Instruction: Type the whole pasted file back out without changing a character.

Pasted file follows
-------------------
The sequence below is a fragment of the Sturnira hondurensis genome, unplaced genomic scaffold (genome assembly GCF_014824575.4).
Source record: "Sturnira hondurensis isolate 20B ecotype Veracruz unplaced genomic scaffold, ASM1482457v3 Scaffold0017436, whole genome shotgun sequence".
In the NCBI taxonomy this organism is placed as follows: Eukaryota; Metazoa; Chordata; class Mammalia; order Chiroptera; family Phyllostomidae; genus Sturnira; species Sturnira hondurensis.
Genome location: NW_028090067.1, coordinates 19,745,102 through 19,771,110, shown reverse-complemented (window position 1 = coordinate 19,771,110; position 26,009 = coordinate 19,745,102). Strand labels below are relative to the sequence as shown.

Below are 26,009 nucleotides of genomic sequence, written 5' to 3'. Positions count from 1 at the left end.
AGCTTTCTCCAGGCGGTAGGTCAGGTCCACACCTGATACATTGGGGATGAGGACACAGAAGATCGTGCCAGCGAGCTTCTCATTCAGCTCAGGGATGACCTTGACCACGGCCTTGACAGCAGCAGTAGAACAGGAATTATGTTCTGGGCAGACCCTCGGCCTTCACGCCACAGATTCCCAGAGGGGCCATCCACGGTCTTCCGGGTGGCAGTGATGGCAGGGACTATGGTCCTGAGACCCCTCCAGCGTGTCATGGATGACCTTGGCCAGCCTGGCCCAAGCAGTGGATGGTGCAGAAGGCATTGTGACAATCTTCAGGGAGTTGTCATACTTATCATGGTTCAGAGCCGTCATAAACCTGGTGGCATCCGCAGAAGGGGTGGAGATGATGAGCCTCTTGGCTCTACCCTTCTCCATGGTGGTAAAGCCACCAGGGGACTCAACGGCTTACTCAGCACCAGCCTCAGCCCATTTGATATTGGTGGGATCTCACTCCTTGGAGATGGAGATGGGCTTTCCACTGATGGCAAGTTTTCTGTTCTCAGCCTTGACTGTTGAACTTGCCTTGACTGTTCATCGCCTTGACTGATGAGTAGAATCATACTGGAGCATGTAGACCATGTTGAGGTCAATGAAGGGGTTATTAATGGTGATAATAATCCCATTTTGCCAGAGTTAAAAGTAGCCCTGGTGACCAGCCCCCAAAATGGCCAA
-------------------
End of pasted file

The sequence below is a fragment of the Sturnira hondurensis genome, unplaced genomic scaffold (genome assembly GCF_014824575.4).
Source record: "Sturnira hondurensis isolate 20B ecotype Veracruz unplaced genomic scaffold, ASM1482457v3 Scaffold0017436, whole genome shotgun sequence".
In the NCBI taxonomy this organism is placed as follows: Eukaryota; Metazoa; Chordata; class Mammalia; order Chiroptera; family Phyllostomidae; genus Sturnira; species Sturnira hondurensis.
Genome location: NW_028090067.1, coordinates 19,745,102 through 19,771,110, shown reverse-complemented (window position 1 = coordinate 19,771,110; position 26,009 = coordinate 19,745,102). Strand labels below are relative to the sequence as shown.

Below are 26,009 nucleotides of genomic sequence, written 5' to 3'. Positions count from 1 at the left end.
AGCTTTCTCCAGGCGGTAGGTCAGGTCCACACCTGATACATTGGGGATGAGGACACAGAAGATCGTGCCAGCGAGCTTCTCATTCAGCTCAGGGATGACCTTGACCACGGCCTTGACAGCAGCAGTAGAACAGGAATTATGTTCTGGGCAGACCCTCGGCCTTCACGCCACAGATTCCCAGAGGGGCCATCCACGGTCTTCCGGGTGGCAGTGATGGCAGGGACTATGGTCCTGAGACCCCTCCAGCGTGTCATGGATGACCTTGGCCAGCCTGGCCCAAGCAGTGGATGGTGCAGAAGGCATTGTGACAATCTTCAGGGAGTTGTCATACTTATCATGGTTCAGAGCCGTCATAAACCTGGTGGCATCCGCAGAAGGGGTGGAGATGATGAGCCTCTTGGCTCTACCCTTCTCCATGGTGGTAAAGCCACCAGGGGACTCAACGGCTTACTCAGCACCAGCCTCAGCCCATTTGATATTGGTGGGATCTCACTCCTTGGAGATGGAGATGGGCTTTCCACTGATGGCAAGTTTTCTGTTCTCAGCCTTGACTGTTGAACTTGCCTTGACTGTTCATCGCCTTGACTGATGAGTAGAATCATACTGGAGCATGTAGACCATGTTGAGGTCAATGAAGGGGTTATTAATGGTGATAATAATCCCATTTTGCCAGAGTTAAAAGTAGCCCTGGTGACCAGCCCCCAAAATGGCCAA